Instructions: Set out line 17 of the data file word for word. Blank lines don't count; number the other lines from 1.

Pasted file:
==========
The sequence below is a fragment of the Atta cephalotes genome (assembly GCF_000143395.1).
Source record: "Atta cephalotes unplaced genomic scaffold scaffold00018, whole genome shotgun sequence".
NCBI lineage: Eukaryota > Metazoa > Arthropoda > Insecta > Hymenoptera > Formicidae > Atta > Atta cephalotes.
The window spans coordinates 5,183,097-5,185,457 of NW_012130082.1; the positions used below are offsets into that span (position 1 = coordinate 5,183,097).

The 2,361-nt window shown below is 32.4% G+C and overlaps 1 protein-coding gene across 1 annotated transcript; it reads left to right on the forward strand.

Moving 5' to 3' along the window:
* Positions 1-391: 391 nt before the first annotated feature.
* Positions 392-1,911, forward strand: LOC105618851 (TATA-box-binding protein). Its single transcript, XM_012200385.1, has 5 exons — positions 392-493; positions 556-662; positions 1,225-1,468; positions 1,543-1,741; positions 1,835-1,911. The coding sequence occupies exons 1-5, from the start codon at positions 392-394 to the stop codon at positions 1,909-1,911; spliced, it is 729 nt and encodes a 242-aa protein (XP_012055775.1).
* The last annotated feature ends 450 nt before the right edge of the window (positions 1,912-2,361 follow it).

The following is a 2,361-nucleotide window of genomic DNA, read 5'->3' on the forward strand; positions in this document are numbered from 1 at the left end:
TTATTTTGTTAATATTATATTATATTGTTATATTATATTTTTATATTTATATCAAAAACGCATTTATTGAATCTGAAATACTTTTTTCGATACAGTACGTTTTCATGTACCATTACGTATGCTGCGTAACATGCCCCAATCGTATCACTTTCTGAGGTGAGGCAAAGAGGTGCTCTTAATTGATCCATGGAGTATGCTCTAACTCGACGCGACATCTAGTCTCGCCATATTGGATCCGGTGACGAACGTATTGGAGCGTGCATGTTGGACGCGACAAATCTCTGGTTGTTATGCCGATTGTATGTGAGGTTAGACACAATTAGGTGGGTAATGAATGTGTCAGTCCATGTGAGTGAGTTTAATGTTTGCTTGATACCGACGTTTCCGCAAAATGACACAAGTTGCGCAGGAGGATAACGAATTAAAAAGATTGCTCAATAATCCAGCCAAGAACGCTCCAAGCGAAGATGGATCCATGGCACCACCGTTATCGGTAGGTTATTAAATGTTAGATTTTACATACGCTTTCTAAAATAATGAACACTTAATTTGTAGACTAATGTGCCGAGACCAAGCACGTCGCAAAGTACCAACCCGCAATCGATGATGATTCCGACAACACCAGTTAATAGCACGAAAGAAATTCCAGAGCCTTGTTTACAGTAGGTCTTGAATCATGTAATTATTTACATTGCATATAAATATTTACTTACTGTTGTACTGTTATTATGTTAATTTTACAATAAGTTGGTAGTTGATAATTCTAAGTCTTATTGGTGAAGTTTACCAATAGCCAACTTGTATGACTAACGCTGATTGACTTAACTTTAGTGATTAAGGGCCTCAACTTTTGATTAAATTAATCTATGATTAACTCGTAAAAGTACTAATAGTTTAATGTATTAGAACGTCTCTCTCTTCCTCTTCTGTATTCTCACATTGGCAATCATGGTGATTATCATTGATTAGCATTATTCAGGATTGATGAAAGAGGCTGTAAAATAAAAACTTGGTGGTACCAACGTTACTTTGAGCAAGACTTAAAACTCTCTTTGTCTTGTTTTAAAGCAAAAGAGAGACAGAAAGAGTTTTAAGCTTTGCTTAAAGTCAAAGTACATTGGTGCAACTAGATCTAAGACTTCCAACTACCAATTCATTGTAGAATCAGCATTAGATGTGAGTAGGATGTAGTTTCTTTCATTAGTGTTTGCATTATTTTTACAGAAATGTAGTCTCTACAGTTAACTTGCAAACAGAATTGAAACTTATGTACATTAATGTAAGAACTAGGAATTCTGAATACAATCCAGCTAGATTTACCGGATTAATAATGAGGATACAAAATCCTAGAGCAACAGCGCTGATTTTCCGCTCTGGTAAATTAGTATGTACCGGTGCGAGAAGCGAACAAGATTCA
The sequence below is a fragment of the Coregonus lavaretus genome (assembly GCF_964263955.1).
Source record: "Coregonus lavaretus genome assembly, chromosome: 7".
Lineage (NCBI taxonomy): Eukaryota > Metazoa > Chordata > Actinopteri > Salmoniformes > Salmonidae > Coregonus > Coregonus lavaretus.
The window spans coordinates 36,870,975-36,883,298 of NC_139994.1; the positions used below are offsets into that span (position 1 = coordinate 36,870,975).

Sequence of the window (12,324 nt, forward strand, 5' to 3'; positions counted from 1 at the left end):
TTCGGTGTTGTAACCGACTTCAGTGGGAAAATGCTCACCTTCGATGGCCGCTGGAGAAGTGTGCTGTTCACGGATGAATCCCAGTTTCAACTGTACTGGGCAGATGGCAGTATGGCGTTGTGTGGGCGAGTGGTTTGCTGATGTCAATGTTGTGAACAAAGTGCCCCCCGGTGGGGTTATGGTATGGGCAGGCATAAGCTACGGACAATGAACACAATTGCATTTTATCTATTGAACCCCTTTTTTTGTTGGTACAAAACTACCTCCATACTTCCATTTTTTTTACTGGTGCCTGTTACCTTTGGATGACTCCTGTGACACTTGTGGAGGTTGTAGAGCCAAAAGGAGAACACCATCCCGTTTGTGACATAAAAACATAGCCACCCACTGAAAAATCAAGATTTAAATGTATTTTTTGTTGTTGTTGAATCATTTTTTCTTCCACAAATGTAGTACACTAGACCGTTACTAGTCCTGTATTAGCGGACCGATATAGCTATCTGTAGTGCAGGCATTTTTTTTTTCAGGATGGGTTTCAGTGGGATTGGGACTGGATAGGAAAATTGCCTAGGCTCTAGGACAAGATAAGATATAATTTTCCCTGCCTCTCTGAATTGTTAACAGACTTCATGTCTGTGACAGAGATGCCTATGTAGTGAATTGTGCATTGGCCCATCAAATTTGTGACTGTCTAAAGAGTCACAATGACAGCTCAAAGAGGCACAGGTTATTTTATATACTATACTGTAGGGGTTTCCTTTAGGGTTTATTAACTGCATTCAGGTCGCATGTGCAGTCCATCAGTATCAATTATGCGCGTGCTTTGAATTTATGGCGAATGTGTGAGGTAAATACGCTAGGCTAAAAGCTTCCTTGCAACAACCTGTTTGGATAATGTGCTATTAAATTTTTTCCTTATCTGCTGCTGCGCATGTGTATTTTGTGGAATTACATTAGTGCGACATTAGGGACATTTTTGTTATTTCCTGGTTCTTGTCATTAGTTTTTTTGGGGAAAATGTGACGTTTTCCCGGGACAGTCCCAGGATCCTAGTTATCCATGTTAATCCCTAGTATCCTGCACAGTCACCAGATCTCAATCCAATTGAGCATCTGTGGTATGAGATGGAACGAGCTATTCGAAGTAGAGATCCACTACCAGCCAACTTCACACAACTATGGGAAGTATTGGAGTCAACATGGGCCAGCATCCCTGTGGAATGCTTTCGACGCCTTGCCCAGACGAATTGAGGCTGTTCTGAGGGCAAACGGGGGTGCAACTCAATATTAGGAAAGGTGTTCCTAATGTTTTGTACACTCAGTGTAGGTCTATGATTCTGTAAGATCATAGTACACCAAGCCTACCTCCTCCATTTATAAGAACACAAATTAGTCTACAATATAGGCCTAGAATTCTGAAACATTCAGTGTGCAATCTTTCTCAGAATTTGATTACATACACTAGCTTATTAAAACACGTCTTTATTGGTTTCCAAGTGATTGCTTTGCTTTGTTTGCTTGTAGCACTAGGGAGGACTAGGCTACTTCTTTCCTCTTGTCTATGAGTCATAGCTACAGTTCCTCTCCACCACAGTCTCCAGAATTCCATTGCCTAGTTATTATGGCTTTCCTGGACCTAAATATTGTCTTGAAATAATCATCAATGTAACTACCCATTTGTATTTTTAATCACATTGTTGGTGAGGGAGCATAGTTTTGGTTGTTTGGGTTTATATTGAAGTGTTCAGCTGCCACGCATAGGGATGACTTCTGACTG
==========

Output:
TTCGGTGTTGTAACCGACTTCAGTGGGAAAATGCTCACCTTCGATGGCCGCTGGAGAAGTGTGCTGTTCACGGATGAATCCCAGTTTCAACTGTACTGGGCAGATGGCAGTATGGCGTTGTGTGGGCGAGTGGTTTGCTGATGTCAATGTTGTGAACAAAGTGCCCCCCGGTGGGGTTATGGTATGGGCAGGCATAAGCTACGGACAATGAACACAATTGCATTTTATCTATTGAACCCCTTTTTTTGTTGGTACAAAACTACCTCCATACTTCCATTTTTTTTACTGGTGCCTGTTACCTTTGGATGACTCCTGTGACACTTGTGGAGGTTGTAGAGCCAAAAGGAGAACACCATCCCGTTTGTGACATAAAAACATAGCCACCCACTGAAAAATCAAGATTTAAATGTATTTTTTGTTGTTGTTGAATCATTTTTTCTTCCACAAATGTAGTACACTAGACCGTTACTAGTCCTGTATTAGCGGACCGATATAGCTATCTGTAGTGCAGGCATTTTTTTTTTCAGGATGGGTTTCAGTGGGATTGGGACTGGATAGGAAAATTGCCTAGGCTCTAGGACAAGATAAGATATAATTTTCCCTGCCTCTCTGAATTGTTAACAGACTTCATGTCTGTGACAGAGATGCCTATGTAGTGAATTGTGCATTGGCCCATCAAATTTGTGACTGTCTAAAGAGTCACAATGACAGCTCAAAGAGGCACAGGTTATTTTATATACTATACTGTAGGGGTTTCCTTTAGGGTTTATTAACTGCATTCAGGTCGCATGTGCAGTCCATCAGTATCAATTATGCGCGTGCTTTGAATTTATGGCGAATGTGTGAGGTAAATACGCTAGGCTAAAAGCTTCCTTGCAACAACCTGTTTGGATAATGTGCTATTAAATTTTTTCCTTATCTGCTGCTGCGCATGTGTATTTTGTGGAATTACATTAGTGCGACATTAGGGACATTTTTGTTATTTCCTGGTTCTTGTCATTAGTTTTTTTGGGGAAAATGTGACGTTTTCCCGGGACAGTCCCAGGATCCTAGTTATCCATGTTAATCCCTAGTATCCTGCACAGTCACCAGATCTCAATCCAATTGAGCATCTGTGGTATGAGATGGAACGAGCTATTCGAAGTAGAGATCCACTACCAGCCAACTTCACACAACTATGGGAAGTATTGGAGTCAACATGGGCCAGCATCCCTGTGGAATGCTTTCGACGCCTTGCCCAGACGAATTGAGGCTGTTCTGAGGGCAAACGGGGGTGCAACTCAATATTAGGAAAGGTGTTCCTAATGTTTTGTACACTCAGTGTAGGTCTATGATTCTGTAAGATCATAGTACACCAAGCCTACCTCCTCCATTTATAAGAACACAAATTAGTCTACAATATAGGCCTAGAATTCTGAAACATTCAGTGTGCAATCTTTCTCAGAATTTGATTACATACACTAGCTTATTAAAACACGTCTTTATTGGTTTCCAAGTGATTGCTTTGCTTTGTTTGCTTGTAGCACTAGGGAGGACTAGGCTACTTCTTTCCTCTTGTCTATGAGTCATAGCTACAGTTCCTCTCCACCACAGTCTCCAGAATTCCATTGCCTAGTTATTATGGCTTTCCTGGACCTAAATATTGTCTTGAAATAATCATCAATGTAACTACCCATTTGTATTTTTAATCACATTGTTGGTGAGGGAGCATAGTTTTGGTTGTTTGGGTTTATATTGAAGTGTTCAGCTGCCACGCATAGGGATGACTTCTGACTG